Archive for the ‘Food’ Category

Some Saturday mornings during college, I would walk downtown (I went to college in a small town) and get a fresh glazed doughnut (not donut!) at the bakery.  It was so delicious and with my metabolism, I never had to worry about the calories.

However, during high school, my first job was waiting tables at a cafe and doughnut shop.  I would come home from work exhausted and reeking of the smell of the grease in which the doughnuts were fried.  Later, after college, I worked for a time in a health food store in Steamboat Springs, Colorado (yes, they made and sold doughnuts there, ironically,)  I’d arrive in the morning to see the doughnuts draining and although the smell wasn’t as intense as at the cafe, it was enough to put me off eating doughnuts for quite some time, just as in high school.

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In 1976, M*A*S*H’s Corporal Klinger says, “If you are ever in Toledo, Ohio, on the Hungarian side of town, Tony Packo’s got the greatest Hungarian hot dogs”, putting Tony Packo’s on the world map.   But the Toledo, Ohio icon actually had its beginnings back in 1932, when Tony and his wife Rose opened their sandwich and ice cream shop at the beginning of the Great Depression with a $100 family loan.

© janet m. webb 2017

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Do you want real Parmesan cheese? Don’t buy it in a can.  Cheese isn’t the only thing in that can.  There can even be cellulose (not cellulite, mind you), a safe additive that’s allowed to avoid clumping, in it, as this 2016 article from Bloomberg reports.  I grew up knowing nothing but the cheese (or “cheese”) in those cans.  The real thing is as far from the canned variety as my Nebraska home was from Italy.  And the real thing is called Parmigiano Reggiano.

Every aspect of “The King of Cheese” is strictly monitored.  As the Bloomberg article states:

Of all the popular cheeses in the U.S., the hard Italian varieties are the most likely to have fillers because of their expense. Parmesan wheels sit in curing rooms for months, losing moisture, which results in a smaller yield than other cheeses offer. While 100 pounds of milk might produce 10 pounds of cheddar, it makes only eight pounds of Parmesan. That two-pound difference means millions of dollars to manufacturers, according to Sommer.

Each of those cheeses has to be turned daily and wiped to get moisture off, a dangerous job now done by machine.  Real Parmigiano Reggiano must have a variety of markings on the outside including these obvious and distinctive ones:

Stenciling band, placed entirely around the wheel, which has:

  • pre-punched dots bearing the inscription PARMIGIANO-REGGIANO acronym DOP and the inscription CONSORZIO TUTELA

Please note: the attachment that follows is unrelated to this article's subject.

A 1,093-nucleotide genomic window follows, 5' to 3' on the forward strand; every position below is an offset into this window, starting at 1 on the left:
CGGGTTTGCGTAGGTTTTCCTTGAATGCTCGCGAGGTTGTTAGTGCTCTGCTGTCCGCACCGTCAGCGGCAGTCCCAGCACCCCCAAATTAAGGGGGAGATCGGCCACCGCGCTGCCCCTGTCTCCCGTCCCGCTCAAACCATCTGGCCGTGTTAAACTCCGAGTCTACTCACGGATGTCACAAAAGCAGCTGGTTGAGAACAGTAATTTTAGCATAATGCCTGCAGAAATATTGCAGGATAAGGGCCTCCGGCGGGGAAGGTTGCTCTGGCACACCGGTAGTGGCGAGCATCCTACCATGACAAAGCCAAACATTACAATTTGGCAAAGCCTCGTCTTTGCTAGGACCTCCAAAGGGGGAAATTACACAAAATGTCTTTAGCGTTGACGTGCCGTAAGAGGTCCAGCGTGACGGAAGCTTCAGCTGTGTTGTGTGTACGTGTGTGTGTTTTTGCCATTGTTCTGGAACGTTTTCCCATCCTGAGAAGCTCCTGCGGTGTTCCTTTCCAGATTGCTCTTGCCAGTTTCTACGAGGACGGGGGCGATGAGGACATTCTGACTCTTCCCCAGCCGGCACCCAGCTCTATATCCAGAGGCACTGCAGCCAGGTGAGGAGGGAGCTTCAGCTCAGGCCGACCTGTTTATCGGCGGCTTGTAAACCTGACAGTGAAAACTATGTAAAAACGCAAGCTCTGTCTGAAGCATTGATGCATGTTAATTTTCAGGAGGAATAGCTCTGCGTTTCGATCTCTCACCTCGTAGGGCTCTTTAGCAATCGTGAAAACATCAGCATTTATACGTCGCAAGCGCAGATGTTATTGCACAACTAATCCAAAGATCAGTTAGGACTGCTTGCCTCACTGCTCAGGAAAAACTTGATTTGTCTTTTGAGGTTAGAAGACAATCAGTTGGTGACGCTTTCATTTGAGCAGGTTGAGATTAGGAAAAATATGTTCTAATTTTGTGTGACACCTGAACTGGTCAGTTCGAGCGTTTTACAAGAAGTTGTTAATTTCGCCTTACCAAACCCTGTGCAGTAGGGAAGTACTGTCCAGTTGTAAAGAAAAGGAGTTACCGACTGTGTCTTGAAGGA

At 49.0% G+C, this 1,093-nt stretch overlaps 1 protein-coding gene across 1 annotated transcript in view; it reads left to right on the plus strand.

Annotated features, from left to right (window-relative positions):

• identification number of dairy
  • production month and year

Here’s what a real big cheese looks like. (I especially like this one as it has my birthday on it!)  Grate it yourself for an incomparable taste.  If you find it on sale, freeze a chunk and grate as needed.  And toss the can!

© janet m. webb 2017

We were all kneading our pasta dough.  One after another, people began getting ready to make whatever type of pasta we were making.  I was frustrated.  My dough still wasn’t ready.  Loretta Paganini, of the eponymous cooking school in Chesterland, Ohio, saw my frustration.  She said she was told she should be a pastry chef, as her hands were always cold.  Cold is good for pastry, not as good for pasta.

Although it takes a bit of time, pasta isn’t difficult to make.  Filled shapes take more time than those just cut, such as linguine.  Although little Italian grandmothers may roll the dough out with a rolling pin, it’s much easier to use a pasta machine.  And by the way, noodles are a type of pasta, not pasta itself.  Here’s the recipe I’ve been using since I learned to make ravioli, along with some photos from my ravioli-making day and the link to Loretta’s Italian grandmother’s walnut sauce.

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Nancy’s challenging us to show something edible this week and although I love her choice of berries (a favorite of mine as well), I also love bread.  In a world filled with no-carb diets, I crave them.  Pasta is another of my choices. I saw these beautiful loaves at a French farmer’s market. They beg for a bit of cheese or some Normandy butter and a lovely glass of red.

© janet m. webb 2014

 

 

When a holiday or other special event comes around, it’s always good to have a recipe or two that tastes great and takes little time and effort to prepare.  Here are two I’ve been making for years. My dark chocolate of choice is Trader Joe’s Dark Chocolate Pound Plus Bar, which will make two batches of bark or one of peanut-raisin clusters.

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© janet m. webb 2016

© janet m. webb 2016

© janet m. webb 2016